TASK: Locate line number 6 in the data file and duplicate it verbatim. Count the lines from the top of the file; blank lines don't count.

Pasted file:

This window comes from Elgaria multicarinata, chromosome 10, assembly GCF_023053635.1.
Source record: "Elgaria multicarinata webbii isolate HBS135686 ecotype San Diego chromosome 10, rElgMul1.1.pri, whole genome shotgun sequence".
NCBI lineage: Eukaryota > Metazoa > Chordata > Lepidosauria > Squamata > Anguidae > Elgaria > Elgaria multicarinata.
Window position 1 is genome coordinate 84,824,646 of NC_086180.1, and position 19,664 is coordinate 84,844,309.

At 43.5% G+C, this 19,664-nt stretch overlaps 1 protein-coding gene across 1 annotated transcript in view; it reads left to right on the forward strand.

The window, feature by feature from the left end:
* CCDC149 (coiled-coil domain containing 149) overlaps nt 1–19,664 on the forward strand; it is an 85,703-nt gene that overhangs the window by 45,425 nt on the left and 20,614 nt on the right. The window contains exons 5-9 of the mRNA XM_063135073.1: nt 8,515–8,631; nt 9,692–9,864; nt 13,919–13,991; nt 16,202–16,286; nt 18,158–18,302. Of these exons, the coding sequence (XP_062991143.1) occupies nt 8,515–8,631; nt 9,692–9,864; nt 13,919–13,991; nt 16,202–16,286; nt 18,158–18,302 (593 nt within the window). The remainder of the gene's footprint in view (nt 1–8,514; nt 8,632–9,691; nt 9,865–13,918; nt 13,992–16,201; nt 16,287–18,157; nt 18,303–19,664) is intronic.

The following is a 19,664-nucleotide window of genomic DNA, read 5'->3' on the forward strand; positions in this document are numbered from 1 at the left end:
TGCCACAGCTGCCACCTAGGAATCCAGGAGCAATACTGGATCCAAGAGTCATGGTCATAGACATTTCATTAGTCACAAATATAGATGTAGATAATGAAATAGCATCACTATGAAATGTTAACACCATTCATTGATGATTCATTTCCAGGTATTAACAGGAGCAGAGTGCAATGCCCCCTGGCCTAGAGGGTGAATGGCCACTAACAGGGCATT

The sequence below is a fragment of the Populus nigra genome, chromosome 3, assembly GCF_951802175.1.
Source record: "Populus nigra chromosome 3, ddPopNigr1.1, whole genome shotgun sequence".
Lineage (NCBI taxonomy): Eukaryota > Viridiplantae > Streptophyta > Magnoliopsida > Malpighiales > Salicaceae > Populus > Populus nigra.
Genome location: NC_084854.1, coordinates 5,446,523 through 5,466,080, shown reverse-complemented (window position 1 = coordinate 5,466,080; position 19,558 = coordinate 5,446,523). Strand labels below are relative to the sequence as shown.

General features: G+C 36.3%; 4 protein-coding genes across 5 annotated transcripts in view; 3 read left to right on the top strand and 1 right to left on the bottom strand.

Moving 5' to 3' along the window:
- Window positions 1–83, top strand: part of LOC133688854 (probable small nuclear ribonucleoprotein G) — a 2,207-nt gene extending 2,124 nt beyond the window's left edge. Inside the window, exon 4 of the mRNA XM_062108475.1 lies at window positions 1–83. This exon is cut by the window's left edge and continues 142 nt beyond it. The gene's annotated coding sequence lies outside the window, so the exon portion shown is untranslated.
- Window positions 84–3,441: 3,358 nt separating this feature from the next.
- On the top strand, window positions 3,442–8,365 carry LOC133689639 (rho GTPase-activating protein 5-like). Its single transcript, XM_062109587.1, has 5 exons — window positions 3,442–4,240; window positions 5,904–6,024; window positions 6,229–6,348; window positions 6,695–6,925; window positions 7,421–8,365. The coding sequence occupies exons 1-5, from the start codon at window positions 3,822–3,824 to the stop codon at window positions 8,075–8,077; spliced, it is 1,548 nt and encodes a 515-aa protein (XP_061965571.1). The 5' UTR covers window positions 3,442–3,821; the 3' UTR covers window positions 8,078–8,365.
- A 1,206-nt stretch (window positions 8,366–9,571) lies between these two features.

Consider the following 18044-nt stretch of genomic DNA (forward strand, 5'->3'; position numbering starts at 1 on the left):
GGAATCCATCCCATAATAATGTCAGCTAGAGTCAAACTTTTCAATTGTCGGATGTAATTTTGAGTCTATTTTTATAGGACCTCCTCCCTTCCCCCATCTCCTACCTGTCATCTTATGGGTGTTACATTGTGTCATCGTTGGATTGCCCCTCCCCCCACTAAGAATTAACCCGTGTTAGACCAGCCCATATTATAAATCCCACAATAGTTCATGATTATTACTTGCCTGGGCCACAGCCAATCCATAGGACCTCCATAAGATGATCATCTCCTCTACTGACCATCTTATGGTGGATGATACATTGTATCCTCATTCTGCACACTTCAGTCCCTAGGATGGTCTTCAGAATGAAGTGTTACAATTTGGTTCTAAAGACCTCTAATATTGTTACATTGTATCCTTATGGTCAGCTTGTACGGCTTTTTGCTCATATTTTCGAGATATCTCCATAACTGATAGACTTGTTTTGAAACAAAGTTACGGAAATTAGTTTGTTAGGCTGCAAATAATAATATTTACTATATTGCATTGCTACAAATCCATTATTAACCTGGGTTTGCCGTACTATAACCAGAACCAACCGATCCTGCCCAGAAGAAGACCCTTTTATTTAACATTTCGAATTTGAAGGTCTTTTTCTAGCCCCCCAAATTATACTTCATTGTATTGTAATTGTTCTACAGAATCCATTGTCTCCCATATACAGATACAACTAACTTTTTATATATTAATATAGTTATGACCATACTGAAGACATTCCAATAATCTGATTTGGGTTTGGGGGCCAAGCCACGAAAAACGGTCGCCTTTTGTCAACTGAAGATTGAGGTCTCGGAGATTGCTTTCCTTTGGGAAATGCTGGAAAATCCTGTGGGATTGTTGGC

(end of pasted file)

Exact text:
The window, feature by feature from the left end: